Fishkill Farms is a historic apple orchard that has been in the Morgenthau family for nearly 100 years. After leasing the farm to outside management for a period, Robert and Josh Morgenthau, the second and third generation of the farm family, took the operation back in 2007. Soon, a team began to develop, and Josh took over management of the farm. With the hard work and dedication of the team, Fishkill Farms has grown from a conventionally farmed apple orchard in need of new trees and new tractors, into a diversified, ecological farm with new orchards and infrastructures. Here are the additions to the farm in the past few years:15 acres of diverse vegetable plantings, pasture-raised hens, many acres of new fruit trees, farmer's markets nearby and in New York City, and a pick-your-own CSA. The mission of the farm has been to marry its historic identity as a family "u-pick" apple orchard, with the Fishkill Farms team's shared goals of diversification and environmental stewardship through sustainable farming methods.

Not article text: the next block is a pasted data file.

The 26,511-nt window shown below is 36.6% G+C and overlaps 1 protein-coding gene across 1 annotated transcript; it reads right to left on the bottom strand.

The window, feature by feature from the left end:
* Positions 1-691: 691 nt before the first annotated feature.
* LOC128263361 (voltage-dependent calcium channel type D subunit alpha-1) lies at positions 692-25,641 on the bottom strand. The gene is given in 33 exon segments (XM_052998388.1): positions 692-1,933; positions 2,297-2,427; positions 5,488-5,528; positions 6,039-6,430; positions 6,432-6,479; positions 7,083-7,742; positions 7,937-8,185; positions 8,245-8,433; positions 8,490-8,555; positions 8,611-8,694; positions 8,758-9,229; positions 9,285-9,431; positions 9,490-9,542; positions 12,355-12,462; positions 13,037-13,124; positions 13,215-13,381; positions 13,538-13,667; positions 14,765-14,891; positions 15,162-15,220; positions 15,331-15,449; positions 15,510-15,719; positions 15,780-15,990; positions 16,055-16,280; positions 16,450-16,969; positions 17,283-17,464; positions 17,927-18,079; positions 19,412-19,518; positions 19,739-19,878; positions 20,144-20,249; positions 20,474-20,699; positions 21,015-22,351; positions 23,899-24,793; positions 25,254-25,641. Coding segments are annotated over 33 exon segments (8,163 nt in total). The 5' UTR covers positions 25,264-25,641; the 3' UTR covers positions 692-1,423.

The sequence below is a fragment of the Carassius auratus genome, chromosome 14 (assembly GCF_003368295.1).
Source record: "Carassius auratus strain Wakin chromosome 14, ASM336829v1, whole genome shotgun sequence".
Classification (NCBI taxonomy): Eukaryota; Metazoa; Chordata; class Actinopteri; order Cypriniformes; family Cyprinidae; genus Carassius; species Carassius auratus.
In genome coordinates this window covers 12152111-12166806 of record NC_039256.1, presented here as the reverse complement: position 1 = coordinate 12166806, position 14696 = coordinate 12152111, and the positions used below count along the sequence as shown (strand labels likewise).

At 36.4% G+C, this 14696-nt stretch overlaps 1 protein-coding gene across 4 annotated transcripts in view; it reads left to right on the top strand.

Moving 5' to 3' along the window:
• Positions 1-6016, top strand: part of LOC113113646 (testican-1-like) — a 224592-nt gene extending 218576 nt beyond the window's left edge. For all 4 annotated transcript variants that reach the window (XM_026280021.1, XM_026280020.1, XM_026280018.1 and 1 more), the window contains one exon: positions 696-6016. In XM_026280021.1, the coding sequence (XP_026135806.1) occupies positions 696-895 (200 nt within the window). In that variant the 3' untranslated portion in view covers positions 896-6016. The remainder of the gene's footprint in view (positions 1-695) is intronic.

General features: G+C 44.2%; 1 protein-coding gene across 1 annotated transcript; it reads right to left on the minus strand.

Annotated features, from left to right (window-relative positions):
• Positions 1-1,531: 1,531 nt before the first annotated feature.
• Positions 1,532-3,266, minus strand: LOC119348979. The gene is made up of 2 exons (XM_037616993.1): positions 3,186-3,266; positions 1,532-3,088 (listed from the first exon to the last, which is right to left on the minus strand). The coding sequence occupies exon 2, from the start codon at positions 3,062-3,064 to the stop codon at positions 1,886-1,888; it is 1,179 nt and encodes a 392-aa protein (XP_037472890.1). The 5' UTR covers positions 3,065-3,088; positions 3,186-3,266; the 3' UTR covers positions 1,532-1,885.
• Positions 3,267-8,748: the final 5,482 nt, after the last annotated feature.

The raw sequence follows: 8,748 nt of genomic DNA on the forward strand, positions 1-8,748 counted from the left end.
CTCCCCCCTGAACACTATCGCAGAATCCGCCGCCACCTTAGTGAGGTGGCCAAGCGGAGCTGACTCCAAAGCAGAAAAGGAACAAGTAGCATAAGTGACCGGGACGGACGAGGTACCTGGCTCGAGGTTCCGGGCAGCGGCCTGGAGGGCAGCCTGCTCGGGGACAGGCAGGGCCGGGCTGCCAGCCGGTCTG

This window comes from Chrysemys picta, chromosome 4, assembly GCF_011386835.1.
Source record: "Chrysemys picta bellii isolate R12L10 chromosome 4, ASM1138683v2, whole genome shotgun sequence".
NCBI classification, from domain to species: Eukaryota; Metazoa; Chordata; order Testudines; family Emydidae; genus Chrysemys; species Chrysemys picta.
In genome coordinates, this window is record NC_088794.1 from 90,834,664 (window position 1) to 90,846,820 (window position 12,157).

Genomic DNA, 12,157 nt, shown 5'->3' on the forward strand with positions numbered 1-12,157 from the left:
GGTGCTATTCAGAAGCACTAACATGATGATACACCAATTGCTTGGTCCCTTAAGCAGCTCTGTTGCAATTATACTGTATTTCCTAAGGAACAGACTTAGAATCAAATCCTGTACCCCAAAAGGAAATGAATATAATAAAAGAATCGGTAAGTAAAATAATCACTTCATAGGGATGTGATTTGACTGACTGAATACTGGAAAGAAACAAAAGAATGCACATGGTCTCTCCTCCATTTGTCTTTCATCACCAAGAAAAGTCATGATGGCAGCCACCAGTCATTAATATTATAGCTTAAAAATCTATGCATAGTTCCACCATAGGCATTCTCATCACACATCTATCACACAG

This growing misson-based business has had to overcome its share of challenges. In the spring of 2009, the farm's barn complex was totally lost to a fire. A 100 year old timberframe barn and more recent packing shed and cold storage additions were destroyed. Luckily, no people or animals were hurt. Unfortunately, many valuables, from farm equipment to irreplacable family heirlooms were lost. But after weathering an exceptionally rainy season without a barn, the farm was able to rebuild in the spring of 2010. If not quite the same scale as our previous buildings, the new pole barn nonetheless has a grand stature in the landscape, and is better tailored to the new operation. When fully complete, it will include an apple cold storage room, a machinery workshop, vegetable and fruit packing facilities, and a cider room. A final bit of exciting news: we recently received a grant from the USDA's Rural Energy for America Program which will, along with federal and state assistance, make feasible the installation of a rooftop photovoltaic array on the new barn. This will allow us to generate over 50% of the farm's energy needs.
2010 has proved to be the dramatic opposite of 2009—lots of sunshine and not much rain, and other than some thirsty crops, it has been a great growing season. Disease control was easy and, from tomatoes to apples, flavor has been superb.